Let the little children come

April 29, 2013

This is a story of powerlessness and marginalisation that is repeated all over the place – and it is to our shame as disciples of Jesus. Where’s our guts? our verve? our passion for justice? Who will speak up and call the church on their poor, pitiful and pathetic grumbling? Over a number of years of consulting in churches that say they want to welcome children and families it has come down to this question for me. Things need to change – the way we do what we do excludes most people, even those who acquiesce to it, and sit quietly. Children who are active in our midst – who want to run and jump and touch and ask questions remind us what faith should look like – active, inquiring, curious, risk taking, unashamed, uninhibited.

The path forward for the health of the whole church, not just the sake of children and mothers, is in a radical reorientation of the church back to interactive communal cross-generational encounters of faith sharing, story sharing, and rituals of joy, peace and rememberance.
We have invested in sermons and mostly passive prayers for all of these years – and look at the church – sick and dying, flaccid and ineffectual. We can clearly see the outcome of sermons week after week and its not healthy, courageous disciples. When we give up this foolishness?

In curating gatherings for celebrating faith of all ages – occasionally people have, in anticipation been anxious – and said ‘Don’t do that! Don’t not have a sermon; don’t lead us in something interactive! We’re used to sermons! We’ll be uncomfortable.”
To which I have learned to answer: ‘Are you going to stop following Jesus if I do this?’

And usually they raise themselves up, indignant and defensive: “Of course not! I’ve been a Christian for 50 years!”

“Great! I say – because if anything I did was going to stop you following Jesus, I would desist immediately. But as you are going to keep following – and this just might give some others the chance to join you and I in following – let’s go ahead with it.”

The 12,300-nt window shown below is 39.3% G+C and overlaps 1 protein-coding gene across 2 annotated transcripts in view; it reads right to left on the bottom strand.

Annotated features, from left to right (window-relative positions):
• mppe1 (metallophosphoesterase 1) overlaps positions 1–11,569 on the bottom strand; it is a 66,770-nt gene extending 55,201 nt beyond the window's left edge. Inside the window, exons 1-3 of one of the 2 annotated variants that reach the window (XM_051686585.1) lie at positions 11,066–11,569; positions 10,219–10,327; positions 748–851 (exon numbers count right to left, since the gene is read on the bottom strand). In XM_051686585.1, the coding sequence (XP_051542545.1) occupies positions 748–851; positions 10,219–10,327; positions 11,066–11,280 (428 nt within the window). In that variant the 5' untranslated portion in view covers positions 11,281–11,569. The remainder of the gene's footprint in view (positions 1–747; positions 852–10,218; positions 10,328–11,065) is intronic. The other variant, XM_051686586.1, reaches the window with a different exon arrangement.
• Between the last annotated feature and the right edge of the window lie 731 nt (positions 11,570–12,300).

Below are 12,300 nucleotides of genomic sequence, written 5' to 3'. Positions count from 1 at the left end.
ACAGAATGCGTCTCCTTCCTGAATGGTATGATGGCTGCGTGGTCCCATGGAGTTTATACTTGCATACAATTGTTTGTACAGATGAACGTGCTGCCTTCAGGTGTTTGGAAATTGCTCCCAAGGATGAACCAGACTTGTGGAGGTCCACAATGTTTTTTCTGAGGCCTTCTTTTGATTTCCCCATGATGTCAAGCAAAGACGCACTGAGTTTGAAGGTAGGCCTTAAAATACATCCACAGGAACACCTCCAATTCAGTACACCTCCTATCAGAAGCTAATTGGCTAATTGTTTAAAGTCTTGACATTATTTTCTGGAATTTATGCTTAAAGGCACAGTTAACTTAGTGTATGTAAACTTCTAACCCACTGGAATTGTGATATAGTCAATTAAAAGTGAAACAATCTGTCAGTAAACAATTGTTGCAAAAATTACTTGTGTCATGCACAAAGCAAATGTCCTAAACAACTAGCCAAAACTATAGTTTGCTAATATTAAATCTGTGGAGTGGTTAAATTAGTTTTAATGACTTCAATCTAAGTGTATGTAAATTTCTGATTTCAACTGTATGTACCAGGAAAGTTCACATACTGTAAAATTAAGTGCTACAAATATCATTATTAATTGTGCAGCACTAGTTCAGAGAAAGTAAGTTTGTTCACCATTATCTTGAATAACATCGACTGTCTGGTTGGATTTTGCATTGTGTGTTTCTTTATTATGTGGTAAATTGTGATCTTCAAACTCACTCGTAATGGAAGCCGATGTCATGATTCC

This has to be the only criteria on which the church is configured – the making of disciples. It’s all Jesus asked us to do.

The practicalities of how to facilitate such a time are in lots of resources – every teacher knows how to lead a group in sharing their stories, moving through a process together, empowering those who need encouragement as well bringing the best out of those who have much to offer without overcoming the less robust.

Be bold and very courageous RevClaire. If you know how to do this – as you said – do it! every week! Call the bluff of the PCC and the Steely-stares. They are not made of anything but chaff. There is absolutely nothing to lose.

Rev'd Claire

cross toddlerYesterday was dominated by a Baptism service for two babies (noting that a Baptism service is for the glory of God, like every church service) up at our biggest church. We were expecting about 160 people, a rough count gave us 180 people there, and there wasn’t a seat left in the place (except for next to the organist on his bench, but I don’t think he’d have thanked me). Two lovely families. Two families wanting to come and bring their latest additions for baptism. Our benefice operates a generous baptism policy – the incumbent was charged by a bishop long ago to “baptise promiscuously” and has done so with enthusiasm ever since.

I love baptism services. I love being able to tell a Bible story in a way that people enjoy – I generally use a Children’s Bible and wander up and down showing pictures, often adding comments to…

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  1. Thanks so much for reblogging, and for your thought provoking comment – I am thinking (and doing my best to be brave!) I promise!

    • Lovely to hear of your ministry – your welcome of children – and your commitment to ‘baptise promiscuosly’. I love it!!! May many little ones and their parents come hungering and thirsting for righteousness and find with you a generous feast.

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